As a rule, people who know unforgivably little about BDSM may believe that this process is something abnormal, associated with pain, humiliation and other perversions. But all these stereotypes are justified by ignorance. BDSM is a whole subculture, the basis of which is the mutual exchange of power in order to achieve sexual pleasure for both partners.
Climbing Adam’s Peak
‘You’d be mad not to do it once, but mad to do it more than once.
When I tell Amiter, our guide he laughs. ‘In Sri Lanka we say, if you haven’t climbed Sri Pada then you are a fool. If you’ve climbed it more than once you’re a bloody fool,’ he says with a broad grin.
Despite a reasonable level of fitness I feel slightly nervous about the prospect, particularly since we are holed up in a nearby guest house with the rain sheeting down, ominous rumbles of thunder and flashes of lightning which light up the whole sky.
At the appointed hour of 1am a guide wakes the group I am travelling with to find that as Amiter had promised, the rain has stopped. Walking through the darkness towards the holy monument by the light of the full moon feels like the start of a real adventure.
There are 5,200 steps to the temple at the top of the rock, our guide cheerfully informs us, adding helpfully that it is 10,400 if you count coming back down. For the first few km the pathway leading to Adam’s Peak is easy. The last three kilometres is where it starts to get harder and steeper by the minute. Soon the excited chatter of the group is replaced by puffing and wheezing, and we have to stop to catch our breath every half hour or so. A bobbing line of lights appears like fireflies below us – other pilgrims are following us and it spurs us on to the top.
We are the first to arrive at 5am, three hours after leaving, knowing that it is an hour until the gates to the temple are unlocked. As I dream of a hot drink to warm myself, our guide appears from nowhere with a steaming tray of mugs of hot, sweet Ceylon tea, which feels like the best cuppa I’ve ever had.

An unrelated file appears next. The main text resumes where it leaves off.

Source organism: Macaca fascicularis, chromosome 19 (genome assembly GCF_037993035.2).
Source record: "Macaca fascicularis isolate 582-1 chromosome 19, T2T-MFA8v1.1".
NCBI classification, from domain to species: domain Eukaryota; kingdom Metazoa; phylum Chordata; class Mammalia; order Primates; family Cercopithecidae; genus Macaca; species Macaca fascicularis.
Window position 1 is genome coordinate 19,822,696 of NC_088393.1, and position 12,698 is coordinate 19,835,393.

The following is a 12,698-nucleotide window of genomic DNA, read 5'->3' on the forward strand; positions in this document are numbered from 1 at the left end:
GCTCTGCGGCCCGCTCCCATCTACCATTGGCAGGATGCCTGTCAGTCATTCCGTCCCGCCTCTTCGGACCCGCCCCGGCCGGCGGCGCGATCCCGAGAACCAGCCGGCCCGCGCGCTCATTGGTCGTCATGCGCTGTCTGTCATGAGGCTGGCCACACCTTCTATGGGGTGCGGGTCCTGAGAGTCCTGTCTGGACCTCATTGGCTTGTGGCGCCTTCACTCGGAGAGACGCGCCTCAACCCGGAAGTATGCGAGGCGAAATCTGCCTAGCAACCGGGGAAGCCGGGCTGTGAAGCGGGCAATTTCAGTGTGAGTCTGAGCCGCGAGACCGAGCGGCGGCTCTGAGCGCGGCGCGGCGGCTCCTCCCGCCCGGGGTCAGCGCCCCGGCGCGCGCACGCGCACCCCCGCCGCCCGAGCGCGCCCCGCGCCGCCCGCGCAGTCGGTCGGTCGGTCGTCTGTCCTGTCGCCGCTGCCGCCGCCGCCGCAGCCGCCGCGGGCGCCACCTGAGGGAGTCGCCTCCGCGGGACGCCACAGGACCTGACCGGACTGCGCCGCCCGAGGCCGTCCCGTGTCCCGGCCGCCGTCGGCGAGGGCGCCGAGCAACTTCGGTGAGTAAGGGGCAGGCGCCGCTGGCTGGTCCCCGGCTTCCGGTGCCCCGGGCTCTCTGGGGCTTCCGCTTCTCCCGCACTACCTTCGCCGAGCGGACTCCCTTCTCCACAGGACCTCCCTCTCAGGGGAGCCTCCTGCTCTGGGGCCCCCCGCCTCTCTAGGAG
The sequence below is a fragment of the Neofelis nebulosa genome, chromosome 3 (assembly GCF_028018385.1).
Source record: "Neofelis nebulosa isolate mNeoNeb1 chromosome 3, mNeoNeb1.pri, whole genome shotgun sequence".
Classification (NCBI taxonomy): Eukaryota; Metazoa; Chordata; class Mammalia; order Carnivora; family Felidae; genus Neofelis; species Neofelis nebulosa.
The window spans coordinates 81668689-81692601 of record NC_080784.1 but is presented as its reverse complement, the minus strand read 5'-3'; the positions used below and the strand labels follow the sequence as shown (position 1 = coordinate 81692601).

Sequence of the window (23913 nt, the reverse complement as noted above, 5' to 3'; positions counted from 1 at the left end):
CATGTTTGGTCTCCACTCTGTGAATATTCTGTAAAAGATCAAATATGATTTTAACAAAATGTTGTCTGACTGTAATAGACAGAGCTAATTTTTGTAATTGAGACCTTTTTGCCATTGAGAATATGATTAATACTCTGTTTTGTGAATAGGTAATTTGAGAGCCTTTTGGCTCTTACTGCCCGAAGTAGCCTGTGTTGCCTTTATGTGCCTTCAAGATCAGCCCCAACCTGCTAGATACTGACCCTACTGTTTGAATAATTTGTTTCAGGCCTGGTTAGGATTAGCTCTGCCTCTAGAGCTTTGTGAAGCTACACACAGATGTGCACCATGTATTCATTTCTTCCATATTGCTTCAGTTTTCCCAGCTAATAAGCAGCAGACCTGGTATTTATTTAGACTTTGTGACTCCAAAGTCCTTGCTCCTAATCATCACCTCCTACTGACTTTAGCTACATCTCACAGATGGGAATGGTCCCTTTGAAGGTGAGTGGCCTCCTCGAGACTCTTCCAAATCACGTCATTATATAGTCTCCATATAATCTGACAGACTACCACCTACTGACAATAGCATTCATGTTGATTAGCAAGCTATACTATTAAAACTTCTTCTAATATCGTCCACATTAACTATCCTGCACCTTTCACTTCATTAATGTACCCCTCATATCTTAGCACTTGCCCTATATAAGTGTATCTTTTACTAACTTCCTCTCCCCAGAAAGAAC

The pilgrims atop the rock are flapping arms and stamping feet to stay warm as the sun starts to burst slowly through the clouds to gasps all around and the clicking of camera shutters. The light up here has a quality I’ve not experienced anywhere else, gradually bathing us in a warm glow as we remove our shoes ready to enter the temple. The full moon means it is a public holiday and we are lucky to be allowed into the Buddha’s footprint, kneeling to kiss the ‘footprint’ three times.
I ring the bell once to indicate the number of times I’ve visited the holy site, making a silent promise to myself that at some point I’ll be able to ring the bell twice…
After half an hour wandering round marvelling at the atmosphere and the light and the panoramic view it is time to begin our descent. Three of us spontaneously stand in a line and do some sun salutations. As I stand at the top of the steps ready to walk down I notice I have a lump in my throat. I’m buzzing from the whole experience and despite wobbly legs enjoy every moment on the way down, noticing the waterfalls and different types of trees and the wildlife all around. ‘It feels like we’re walking into Shangri La,’ says one of the group and I have to agree with him. The sun is shining and life feels good. It has been one of the many highlights of travelling to Sri Lanka and I hope I will return one day. If I do I will certainly climb Sri Pada again – even if it makes me a bloody fool.